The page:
Implications of EV Mandates on Mining
A recent study by the Fraser Institute, a Canadian public policy think-tank, reveals that to fulfill international government mandates for electric vehicles (EVs), it is necessary to establish 388 new mines. This requirement is to procure essential metals like nickel and lithium for EV production. The study raises critical concerns about the feasibility of government-imposed timelines for the EV transition.
Current Mining Landscape and Future Needs
As of 2021, the United States operates 270 metal mines, with Canada operating 70. To meet the EV demands, the total number of new mines needed surpasses the current operational mines in these two countries. This situation underscores the extensive scale of mining required for the EV transition.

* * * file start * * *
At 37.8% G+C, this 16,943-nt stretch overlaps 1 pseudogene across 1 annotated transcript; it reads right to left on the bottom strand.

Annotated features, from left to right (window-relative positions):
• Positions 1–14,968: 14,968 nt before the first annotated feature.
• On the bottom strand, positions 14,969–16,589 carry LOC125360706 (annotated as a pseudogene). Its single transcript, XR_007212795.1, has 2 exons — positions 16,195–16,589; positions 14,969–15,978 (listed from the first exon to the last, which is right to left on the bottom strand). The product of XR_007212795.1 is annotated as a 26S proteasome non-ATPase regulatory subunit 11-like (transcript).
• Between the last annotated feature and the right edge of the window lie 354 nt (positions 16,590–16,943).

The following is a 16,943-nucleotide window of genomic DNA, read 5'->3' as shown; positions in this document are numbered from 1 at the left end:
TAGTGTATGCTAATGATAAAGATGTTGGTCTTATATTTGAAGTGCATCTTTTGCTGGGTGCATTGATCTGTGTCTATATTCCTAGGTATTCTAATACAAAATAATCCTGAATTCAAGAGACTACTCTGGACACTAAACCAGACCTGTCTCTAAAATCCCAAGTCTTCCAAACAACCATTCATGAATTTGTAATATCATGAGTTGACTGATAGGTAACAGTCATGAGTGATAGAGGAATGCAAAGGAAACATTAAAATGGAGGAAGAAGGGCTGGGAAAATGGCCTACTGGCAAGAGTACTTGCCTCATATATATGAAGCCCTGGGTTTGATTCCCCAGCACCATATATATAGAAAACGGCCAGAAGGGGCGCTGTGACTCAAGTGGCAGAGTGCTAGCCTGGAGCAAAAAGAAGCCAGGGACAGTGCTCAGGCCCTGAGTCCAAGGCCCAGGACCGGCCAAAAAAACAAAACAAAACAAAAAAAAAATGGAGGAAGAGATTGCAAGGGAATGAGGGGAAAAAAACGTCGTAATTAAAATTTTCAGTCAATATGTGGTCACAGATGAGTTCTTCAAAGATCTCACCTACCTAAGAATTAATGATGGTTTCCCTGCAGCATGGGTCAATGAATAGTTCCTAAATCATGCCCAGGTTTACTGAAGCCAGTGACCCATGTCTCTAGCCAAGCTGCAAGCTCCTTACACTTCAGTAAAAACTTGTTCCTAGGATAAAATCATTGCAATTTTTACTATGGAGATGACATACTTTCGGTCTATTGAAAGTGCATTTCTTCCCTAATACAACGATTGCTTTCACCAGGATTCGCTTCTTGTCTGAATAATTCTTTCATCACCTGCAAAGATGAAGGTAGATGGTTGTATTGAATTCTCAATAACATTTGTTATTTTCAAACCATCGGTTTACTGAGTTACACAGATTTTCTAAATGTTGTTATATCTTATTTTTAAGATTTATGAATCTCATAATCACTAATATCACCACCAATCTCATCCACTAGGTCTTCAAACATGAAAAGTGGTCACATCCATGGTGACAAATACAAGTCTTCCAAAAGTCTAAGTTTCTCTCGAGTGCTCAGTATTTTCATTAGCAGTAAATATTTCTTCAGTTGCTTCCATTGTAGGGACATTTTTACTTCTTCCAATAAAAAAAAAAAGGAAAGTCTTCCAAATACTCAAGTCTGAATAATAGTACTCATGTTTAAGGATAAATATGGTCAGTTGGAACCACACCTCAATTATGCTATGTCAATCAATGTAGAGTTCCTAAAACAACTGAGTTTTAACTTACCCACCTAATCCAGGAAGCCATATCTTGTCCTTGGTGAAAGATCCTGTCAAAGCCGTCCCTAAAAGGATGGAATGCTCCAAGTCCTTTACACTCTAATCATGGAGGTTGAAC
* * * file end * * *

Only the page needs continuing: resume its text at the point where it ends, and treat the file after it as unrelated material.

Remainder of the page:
Challenges in Meeting EV Production Deadlines
Considering the lengthy processes involved in establishing mining and refining projects, including regulatory compliance and actual development, the study points out potential challenges in meeting EV production deadlines. For instance, lithium production can take 6-9 years, and nickel production 13-18 years. These timelines suggest that the Canadian federal mandate for all new passenger vehicles to be zero-emission by 2035, which is roughly 11 years away, might be challenging to achieve.
Concerns Over Mineral and Metal Production
The study by the Fraser Institute highlights the significant risk of inadequate mineral and metal production, which could jeopardize the practicality of government-mandated EV transition plans. This revelation calls for a reevaluation of EV mandates and timelines, considering the current capabilities and constraints of the mining industry.
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